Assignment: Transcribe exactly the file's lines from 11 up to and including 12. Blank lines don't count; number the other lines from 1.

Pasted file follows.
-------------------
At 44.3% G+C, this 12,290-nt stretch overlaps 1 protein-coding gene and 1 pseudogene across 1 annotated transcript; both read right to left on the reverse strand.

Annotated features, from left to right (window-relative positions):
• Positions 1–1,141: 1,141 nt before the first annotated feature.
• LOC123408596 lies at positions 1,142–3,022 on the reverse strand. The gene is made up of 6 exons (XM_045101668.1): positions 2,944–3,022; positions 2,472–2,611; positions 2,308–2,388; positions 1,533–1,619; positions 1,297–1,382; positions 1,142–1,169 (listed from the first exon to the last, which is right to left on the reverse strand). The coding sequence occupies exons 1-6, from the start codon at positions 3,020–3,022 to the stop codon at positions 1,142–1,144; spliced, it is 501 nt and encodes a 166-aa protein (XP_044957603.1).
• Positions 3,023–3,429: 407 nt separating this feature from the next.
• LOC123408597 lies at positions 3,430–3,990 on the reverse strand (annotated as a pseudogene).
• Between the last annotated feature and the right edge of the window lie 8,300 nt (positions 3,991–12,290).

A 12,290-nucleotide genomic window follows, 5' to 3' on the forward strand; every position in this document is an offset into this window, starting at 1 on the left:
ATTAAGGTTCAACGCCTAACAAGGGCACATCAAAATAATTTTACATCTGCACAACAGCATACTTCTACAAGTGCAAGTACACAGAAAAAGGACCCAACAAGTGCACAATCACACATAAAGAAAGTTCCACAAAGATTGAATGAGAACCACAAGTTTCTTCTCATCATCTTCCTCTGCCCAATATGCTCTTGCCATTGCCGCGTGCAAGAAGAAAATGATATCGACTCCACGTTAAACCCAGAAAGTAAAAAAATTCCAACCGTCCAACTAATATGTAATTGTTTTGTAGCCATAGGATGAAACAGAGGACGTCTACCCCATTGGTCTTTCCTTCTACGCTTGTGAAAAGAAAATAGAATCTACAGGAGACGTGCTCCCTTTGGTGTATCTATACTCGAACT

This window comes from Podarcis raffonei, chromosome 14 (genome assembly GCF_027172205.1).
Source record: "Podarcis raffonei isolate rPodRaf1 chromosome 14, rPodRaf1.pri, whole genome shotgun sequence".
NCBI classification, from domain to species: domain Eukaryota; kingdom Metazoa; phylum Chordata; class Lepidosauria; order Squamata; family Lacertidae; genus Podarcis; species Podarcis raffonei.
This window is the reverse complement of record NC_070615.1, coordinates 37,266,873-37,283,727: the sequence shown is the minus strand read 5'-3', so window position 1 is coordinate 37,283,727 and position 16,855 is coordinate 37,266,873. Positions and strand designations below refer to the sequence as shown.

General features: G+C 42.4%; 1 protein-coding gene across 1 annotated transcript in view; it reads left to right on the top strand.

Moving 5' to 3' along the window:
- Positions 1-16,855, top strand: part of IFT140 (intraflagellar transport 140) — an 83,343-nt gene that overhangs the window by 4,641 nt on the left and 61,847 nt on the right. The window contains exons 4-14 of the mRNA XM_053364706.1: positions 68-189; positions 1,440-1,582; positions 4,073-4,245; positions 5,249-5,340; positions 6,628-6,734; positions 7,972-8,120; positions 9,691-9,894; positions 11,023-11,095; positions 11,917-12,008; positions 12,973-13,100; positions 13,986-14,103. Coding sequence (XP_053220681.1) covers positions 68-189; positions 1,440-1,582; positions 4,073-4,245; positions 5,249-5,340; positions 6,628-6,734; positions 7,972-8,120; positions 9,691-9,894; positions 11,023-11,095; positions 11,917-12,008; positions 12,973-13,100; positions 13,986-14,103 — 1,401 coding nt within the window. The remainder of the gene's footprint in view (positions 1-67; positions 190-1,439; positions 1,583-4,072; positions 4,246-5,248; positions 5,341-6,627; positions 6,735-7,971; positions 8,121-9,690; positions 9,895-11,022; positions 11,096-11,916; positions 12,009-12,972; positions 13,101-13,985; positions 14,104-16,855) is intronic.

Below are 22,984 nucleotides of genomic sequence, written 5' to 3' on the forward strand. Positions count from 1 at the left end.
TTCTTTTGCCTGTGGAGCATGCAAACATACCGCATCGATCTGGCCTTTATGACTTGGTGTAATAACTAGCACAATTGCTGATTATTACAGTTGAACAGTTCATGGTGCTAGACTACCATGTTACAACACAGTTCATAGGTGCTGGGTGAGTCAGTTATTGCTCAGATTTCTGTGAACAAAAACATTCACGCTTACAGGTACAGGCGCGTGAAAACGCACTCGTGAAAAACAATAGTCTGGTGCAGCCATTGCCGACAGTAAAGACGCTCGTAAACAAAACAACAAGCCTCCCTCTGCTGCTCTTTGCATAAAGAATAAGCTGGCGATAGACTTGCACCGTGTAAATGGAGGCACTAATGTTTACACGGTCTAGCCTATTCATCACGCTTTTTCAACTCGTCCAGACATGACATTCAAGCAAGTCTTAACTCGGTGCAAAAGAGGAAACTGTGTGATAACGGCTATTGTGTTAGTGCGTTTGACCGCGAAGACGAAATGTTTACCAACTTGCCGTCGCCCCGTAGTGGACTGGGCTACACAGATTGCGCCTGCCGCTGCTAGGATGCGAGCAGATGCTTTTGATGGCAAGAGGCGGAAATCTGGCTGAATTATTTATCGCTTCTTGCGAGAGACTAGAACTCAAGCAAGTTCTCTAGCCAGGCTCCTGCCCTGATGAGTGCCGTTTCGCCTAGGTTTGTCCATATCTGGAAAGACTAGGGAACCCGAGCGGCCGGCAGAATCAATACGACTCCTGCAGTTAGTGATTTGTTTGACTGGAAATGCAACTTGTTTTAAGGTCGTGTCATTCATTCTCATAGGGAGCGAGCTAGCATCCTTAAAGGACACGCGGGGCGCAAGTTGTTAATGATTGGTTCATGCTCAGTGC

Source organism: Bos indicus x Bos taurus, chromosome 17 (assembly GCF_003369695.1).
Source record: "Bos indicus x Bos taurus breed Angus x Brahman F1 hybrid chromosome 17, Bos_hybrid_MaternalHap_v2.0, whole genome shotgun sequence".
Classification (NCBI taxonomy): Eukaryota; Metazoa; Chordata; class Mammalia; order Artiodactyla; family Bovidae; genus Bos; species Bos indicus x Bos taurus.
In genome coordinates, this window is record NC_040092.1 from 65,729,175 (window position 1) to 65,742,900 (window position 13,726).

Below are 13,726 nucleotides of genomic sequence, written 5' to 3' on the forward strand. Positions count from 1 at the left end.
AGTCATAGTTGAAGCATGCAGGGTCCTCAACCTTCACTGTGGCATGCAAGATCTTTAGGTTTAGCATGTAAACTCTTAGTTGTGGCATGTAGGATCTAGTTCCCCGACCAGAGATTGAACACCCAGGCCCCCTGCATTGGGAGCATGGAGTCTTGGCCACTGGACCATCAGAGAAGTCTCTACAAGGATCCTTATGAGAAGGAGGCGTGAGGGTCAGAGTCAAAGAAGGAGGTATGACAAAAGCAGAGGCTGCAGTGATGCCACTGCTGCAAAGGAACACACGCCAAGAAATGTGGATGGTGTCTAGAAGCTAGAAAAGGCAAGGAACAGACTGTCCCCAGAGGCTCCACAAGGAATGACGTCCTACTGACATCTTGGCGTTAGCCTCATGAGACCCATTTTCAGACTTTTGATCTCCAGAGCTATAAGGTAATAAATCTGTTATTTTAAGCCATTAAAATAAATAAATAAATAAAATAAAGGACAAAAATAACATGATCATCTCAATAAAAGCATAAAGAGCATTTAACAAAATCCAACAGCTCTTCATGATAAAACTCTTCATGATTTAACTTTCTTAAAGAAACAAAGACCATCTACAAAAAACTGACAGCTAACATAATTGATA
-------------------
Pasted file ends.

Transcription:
Source record: "Podarcis raffonei isolate rPodRaf1 chromosome 14, rPodRaf1.pri, whole genome shotgun sequence".
NCBI classification, from domain to species: domain Eukaryota; kingdom Metazoa; phylum Chordata; class Lepidosauria; order Squamata; family Lacertidae; genus Podarcis; species Podarcis raffonei.